Art Show Themes

Art shows often come together better if there are parameters. These might be subject matter, concept, color palette, size, medium, or some combination of these things. There are no guarantees that artists will respond to a call for art by submitting strong artwork. A theme that you thought was wonderful, might be greeted by a small pool of tepid art. You really can’t know in advance, and over the years I’ve been surprised many times.

What do Dynamic Women, the Preponderance of Purple, Haunted, and Mimic the Masters have in common? The planets were in good alignment, and each of these shows was very successful! Below are my pieces for two of those shows. The top one is Women of Color Rise, part of the Dynamic Women show. The second one is Flowers and Rain (in the style of Klimt), part of the Mimic the Masters show.

I am on the committee at AVA, my local art center- that dreams up some of the themes for the coming years. I am also the Exhibits chair for Front Range Contemporary Quilters (artquilters.org). So, I am thinking about possible theme ideas, and noticing what has been, and what is coming.

Many recent calls for art have been related to the pandemic, and are being presented as a virtual show. The focus on the pandemic is not surprising, and I myself have created many pieces that are about current events: climate change, the pandemic, racial injustice, and political divides.

In-person shows are coming back. Most brick-and-mortar shows must be booked over a year in advance. What will artists be wanting to ‘talk about’ 18 months from now? Because I don’t know, I rely on the directions that I want to take, and the ideas that I find compelling. I write them down, and sometimes persuade the committee.

Chasing Light is the theme of a juried show happening at AVA in August. We hope to get a good response, in part because it is a juried show with nice cash awards. The following is what the artist sees for this call:

The subject of this show is light and shadow, and the interplay of the two. A plein air painter or photographer records the light as quickly as possible, before it changes. The still life painter is often focused on capturing reflected light. The 3-D artist (clay, metal, fiber, etc.) sees relationships in forms, a variety of textures, contrasts of dark and light values, and repetition in shadows cast. How can your medium and your choice of subject, best express the theme of Chasing Light? There is no minimum size. Maximum size in any direction is 48 inches. You must be 18 years or older to enter this show.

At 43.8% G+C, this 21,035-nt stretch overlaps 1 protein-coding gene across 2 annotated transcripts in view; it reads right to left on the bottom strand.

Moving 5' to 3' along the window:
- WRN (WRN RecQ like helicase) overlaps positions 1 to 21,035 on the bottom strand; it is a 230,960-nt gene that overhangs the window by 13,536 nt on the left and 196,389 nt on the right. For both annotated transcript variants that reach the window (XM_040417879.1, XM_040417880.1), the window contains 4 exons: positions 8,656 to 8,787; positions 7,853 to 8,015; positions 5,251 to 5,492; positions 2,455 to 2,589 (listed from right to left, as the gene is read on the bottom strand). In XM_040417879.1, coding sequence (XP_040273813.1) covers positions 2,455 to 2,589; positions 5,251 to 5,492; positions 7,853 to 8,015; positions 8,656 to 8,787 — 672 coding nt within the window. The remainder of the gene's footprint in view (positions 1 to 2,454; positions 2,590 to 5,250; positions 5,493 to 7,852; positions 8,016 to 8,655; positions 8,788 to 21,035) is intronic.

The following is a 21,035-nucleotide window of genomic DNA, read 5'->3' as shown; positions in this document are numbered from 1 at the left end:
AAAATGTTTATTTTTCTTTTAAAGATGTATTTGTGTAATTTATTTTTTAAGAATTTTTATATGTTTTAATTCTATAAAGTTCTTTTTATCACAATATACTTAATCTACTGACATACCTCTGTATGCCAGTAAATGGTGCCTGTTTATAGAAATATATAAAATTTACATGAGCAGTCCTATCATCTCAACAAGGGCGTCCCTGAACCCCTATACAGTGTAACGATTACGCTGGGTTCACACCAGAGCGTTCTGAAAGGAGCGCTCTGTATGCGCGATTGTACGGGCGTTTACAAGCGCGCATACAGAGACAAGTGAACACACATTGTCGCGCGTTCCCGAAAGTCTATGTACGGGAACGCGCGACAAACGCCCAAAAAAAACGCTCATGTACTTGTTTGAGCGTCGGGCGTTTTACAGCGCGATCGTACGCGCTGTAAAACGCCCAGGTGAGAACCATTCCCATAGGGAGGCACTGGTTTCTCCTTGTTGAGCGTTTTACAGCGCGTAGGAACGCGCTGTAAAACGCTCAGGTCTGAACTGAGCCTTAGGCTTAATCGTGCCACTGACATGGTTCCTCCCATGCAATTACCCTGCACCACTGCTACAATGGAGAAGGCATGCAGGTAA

I hope to create some artwork to enter in the Chasing Light show. Here are three reference photos taken early in the morning, as I was exercising. I may or may not use them, but I like them enough to share them with my blog readers. Light and shadow are on my brain.

It has been a very cold month. I have loved cooking and eating hearty Chicken Masala: I use already cooked, diced, leftover chicken. For this recipe use the equivalent of 2 thighs’ worth. Saute 1/2 yellow onion diced and 1/2 red bell pepper diced in olive oil or chicken fat. If you have 2 handfuls of snow peas, saute them as well. If not throw in a little chopped cabbage, or use thawed frozen peas later in the recipe. Add spices: 1/2 t. salt, 1/4 t. red pepper flakes, 1/4 t. each ground cumin and coriander, 1 t. Moroccan seasoning, 2 diced cloves garlic, and 1 t. fresh ginger diced. Add 16 oz. tomato sauce or crushed tomato, and diced cooked chicken (and frozen thawed peas). You may wish to add a little chicken broth or water. Bring to a boil, then simmer a few minutes. Serve over cooked quinoa, brown rice, or Banza noodles. Top with a drizzle of coconut milk or dollop of yogurt.

Show and Tell

In December I had the pleasure of hearing Transendence: How Humans Evolved through Fire, Language, Beauty and Time, read by the author, Gaia Vince. She follows the story of homo sapiens from their beginnings until now, and her full research and excellent storytelling make this book of non-fiction a real page turner! I was listening… Read more »

Light and Dark Harmony

It turns out that you’re never too old to learn! Five months ago an artist buddy introduced me to the art principle of Notan, which is a Japanese word meaning light and dark harmony. Had I gone to art school, I would already have known about this way of looking at composition. How pleasing is… Read more »

Priorities

 I have become aware of dust bunnies and a neglected car, paper piles and soiled slip covers.  These things are on, and then off my radar, with no  action taken. There are a limited number of hours in a day and there is a limited supply of energy in a person. So these things usually… Read more »

Summer is here

I know this, because I have switched on a dime, from planting to weeding and mulching. Lots and lots of mulch is CPR for plants. It is how some of those Xeric (native, tough, pronounced zir’ik) plants survive months with almost no water. It is also how to tackle troublesome weeds, such as thistle and… Read more »